Start a new cycle of commuting and it's all downhill from there
The China Post news staff
October 29, 2012, 12:13 am TWN
It is easy to get caught up in the Lance Armstrong saga. The story of his rise to glory, courageous fight against cancer and then fall from grace is like a soap opera on steroids. The cycling community and the public in general have been subject to scores of headlines, analyses and rants about what he did wrong and what he did right. Aside from doing a disservice to the reputation of the sport, however, it sidetracks what should be the number one priority of bike lovers.
If you believe what the government says, this has been a brilliant year for cycling in Taiwan. Sun Moon Lake's biking path “won” some publicity on the CNN GO travel website, and there was another successful Tour de Taiwan. More bikes and locations were added to Taipei's YouBike rental system, and the Taipei Cycle trade show was just as big as ever. But these achievements — just like the doping scandal — are distractions. If our country is to take cycling up a gear from just a leisure-time activity to an integral part of our culture, we need to give serious thought about making commuting by bike safe, convenient and most of all popular.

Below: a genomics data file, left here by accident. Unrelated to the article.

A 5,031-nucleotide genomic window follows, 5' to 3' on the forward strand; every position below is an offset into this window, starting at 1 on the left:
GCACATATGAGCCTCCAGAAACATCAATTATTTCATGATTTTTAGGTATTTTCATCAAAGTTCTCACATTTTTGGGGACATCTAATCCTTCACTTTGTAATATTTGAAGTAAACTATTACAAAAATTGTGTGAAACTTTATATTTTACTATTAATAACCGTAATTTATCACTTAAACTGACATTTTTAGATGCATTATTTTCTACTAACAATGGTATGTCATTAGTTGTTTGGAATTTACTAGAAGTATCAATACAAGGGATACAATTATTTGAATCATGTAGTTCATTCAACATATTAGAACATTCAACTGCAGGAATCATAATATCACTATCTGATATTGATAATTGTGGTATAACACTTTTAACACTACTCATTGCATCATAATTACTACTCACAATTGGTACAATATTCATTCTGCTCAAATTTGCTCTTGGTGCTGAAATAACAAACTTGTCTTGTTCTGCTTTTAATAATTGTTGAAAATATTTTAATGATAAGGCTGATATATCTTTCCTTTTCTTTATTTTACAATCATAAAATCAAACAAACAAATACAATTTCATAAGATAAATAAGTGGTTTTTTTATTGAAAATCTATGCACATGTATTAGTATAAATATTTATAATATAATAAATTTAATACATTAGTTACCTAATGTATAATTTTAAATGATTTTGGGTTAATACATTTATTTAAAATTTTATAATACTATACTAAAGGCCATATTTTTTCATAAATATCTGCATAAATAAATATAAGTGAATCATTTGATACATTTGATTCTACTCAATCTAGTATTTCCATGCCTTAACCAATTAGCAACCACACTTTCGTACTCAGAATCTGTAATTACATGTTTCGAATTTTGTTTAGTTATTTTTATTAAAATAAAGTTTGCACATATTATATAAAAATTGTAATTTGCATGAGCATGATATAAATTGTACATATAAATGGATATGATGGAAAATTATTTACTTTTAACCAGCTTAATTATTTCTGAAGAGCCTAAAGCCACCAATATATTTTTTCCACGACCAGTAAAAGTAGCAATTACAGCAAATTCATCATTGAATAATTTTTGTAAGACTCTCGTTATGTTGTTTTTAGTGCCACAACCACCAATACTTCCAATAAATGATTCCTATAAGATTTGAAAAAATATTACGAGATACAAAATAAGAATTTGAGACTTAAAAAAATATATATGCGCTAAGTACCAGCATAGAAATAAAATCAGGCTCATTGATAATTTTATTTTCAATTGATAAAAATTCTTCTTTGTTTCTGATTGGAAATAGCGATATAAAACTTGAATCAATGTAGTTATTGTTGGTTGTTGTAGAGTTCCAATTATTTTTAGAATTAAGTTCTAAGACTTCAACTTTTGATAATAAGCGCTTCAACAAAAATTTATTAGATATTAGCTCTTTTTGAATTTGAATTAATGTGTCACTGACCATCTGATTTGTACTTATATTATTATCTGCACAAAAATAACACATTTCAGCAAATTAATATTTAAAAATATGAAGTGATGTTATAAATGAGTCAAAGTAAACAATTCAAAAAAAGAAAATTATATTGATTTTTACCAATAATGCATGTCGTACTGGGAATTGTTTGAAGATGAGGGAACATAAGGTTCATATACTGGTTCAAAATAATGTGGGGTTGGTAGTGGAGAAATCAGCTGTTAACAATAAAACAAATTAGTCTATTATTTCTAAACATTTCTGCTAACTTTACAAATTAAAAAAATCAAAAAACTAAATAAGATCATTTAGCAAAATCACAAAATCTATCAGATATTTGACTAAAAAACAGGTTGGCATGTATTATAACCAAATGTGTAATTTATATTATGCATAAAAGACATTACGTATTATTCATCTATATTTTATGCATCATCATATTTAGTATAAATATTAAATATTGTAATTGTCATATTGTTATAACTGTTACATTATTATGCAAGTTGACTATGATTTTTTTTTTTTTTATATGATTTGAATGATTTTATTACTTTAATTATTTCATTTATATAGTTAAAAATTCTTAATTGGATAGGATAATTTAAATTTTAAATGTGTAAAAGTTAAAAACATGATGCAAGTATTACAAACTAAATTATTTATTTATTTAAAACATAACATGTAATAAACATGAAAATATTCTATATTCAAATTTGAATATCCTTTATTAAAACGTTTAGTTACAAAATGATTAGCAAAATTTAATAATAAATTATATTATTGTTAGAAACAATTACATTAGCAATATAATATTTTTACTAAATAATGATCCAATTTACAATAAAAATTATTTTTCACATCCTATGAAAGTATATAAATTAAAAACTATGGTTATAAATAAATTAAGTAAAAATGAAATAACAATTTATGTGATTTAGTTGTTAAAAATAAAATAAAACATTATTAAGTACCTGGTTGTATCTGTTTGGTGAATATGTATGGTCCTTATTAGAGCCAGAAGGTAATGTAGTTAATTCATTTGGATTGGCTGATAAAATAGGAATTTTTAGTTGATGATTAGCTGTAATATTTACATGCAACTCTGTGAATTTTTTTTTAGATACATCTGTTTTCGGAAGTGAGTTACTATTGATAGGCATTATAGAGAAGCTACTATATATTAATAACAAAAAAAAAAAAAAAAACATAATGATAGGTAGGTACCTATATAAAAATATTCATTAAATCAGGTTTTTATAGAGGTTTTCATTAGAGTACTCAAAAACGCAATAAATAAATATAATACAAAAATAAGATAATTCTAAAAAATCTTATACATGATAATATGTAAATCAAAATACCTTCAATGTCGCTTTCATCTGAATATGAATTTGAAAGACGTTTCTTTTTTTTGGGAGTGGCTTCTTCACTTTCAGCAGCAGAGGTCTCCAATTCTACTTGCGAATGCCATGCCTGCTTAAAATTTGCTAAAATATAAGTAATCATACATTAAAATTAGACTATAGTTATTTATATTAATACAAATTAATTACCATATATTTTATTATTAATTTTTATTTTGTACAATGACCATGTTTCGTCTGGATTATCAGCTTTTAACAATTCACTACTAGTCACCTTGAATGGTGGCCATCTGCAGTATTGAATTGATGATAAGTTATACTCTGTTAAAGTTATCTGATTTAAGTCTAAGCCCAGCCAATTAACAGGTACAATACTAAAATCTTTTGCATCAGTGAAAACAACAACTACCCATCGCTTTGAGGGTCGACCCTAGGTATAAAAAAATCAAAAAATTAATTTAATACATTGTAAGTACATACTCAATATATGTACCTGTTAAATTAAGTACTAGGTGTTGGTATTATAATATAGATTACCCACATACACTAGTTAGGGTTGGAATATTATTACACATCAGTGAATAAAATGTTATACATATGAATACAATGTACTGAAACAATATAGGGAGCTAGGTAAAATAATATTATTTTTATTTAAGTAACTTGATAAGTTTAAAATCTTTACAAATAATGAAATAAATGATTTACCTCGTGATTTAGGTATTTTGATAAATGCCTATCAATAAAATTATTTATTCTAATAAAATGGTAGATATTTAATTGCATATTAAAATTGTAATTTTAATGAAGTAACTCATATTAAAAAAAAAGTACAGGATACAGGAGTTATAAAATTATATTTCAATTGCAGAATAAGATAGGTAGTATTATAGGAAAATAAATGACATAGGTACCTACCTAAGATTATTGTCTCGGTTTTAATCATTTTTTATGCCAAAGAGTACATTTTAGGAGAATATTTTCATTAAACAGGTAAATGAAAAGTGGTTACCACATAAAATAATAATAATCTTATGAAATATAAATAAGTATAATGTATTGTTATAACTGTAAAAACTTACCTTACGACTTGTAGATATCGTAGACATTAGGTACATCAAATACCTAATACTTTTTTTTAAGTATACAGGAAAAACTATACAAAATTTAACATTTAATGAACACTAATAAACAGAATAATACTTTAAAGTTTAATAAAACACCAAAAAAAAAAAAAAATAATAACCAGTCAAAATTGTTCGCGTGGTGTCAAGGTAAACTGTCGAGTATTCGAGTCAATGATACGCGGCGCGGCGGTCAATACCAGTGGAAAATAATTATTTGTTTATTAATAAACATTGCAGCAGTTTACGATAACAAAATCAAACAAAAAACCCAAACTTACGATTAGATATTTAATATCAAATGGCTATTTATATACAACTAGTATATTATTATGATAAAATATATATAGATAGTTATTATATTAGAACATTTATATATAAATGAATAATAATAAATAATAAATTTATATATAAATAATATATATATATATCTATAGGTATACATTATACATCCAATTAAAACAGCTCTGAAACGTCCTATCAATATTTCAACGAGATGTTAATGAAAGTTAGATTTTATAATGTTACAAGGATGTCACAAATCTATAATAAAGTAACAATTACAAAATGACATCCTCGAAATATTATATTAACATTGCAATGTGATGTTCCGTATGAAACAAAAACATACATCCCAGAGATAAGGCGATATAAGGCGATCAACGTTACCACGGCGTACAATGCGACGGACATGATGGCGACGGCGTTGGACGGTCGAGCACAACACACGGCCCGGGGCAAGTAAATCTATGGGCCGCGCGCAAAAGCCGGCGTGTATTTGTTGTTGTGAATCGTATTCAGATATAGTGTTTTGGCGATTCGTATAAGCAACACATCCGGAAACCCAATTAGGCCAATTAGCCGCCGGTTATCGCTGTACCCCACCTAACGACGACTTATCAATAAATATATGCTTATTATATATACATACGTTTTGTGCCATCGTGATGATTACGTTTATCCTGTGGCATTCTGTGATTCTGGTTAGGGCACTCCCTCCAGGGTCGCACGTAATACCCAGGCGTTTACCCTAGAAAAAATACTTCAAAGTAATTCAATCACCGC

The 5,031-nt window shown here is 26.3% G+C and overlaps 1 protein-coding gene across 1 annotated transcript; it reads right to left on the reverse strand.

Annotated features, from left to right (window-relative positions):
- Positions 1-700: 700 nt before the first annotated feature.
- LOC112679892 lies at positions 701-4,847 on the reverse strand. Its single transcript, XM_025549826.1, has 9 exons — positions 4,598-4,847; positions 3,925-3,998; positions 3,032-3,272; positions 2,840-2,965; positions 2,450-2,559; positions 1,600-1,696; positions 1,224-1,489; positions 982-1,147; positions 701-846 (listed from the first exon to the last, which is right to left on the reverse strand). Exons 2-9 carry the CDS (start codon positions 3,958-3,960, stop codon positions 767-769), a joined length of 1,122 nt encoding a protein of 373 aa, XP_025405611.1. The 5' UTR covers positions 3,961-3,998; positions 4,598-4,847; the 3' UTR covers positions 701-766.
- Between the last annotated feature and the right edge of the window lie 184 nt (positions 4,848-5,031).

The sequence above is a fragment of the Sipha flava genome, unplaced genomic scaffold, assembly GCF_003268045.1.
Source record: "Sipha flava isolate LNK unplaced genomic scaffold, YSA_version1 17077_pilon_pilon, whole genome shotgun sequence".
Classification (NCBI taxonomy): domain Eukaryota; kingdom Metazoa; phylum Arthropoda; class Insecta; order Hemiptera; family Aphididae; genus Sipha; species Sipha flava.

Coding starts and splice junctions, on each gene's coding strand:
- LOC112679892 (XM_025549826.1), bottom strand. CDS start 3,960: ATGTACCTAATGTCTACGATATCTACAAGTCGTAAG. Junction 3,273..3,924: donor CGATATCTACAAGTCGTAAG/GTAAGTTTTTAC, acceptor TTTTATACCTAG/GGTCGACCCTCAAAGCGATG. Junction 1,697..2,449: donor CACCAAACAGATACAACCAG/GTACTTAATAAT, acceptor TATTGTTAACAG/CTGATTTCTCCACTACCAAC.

Let's face the biggest problem straight off the bat — the central and local governments like cycling because of cash and self-promotion. It comes as no surprise that this year's Tour de Taiwan route — like those before it — was taken to task by cyclists for being dull. The Taiwan in Cycles blog actually summed it up quite well as “a bunch of boring crap.” Instead of showing what they were made of by pushing up the alpine hills of Hehuanshan or following the turquoise seas of the East Coast, entrants battled mainly boredom and muggy air. Keeping the event profitable, both monetarily and politically, means keeping its route bound to densely populated areas instead of using the event's considerable exposure to help make the country be taken seriously by the international racing community.
Indeed this is the biggest problem. Since it was rediscovered by Taiwanese last decade, cycling has been pigeon-holed under the umbrella of recreation, be it hard-core athletes pushing their way up mountains in Taoyuan County or families taking a leisurely ride around Pinglin's tea plantations. Taipei boasts a not-half-bad range of bike paths, but these tend to skirt around the city's outer limits and along rivers. Again the constant feeling that local governments are far too focused on the meager profits of tourism and recreation is present here. Indeed, every level of government has failed to truly capitalize on the popularity of riding.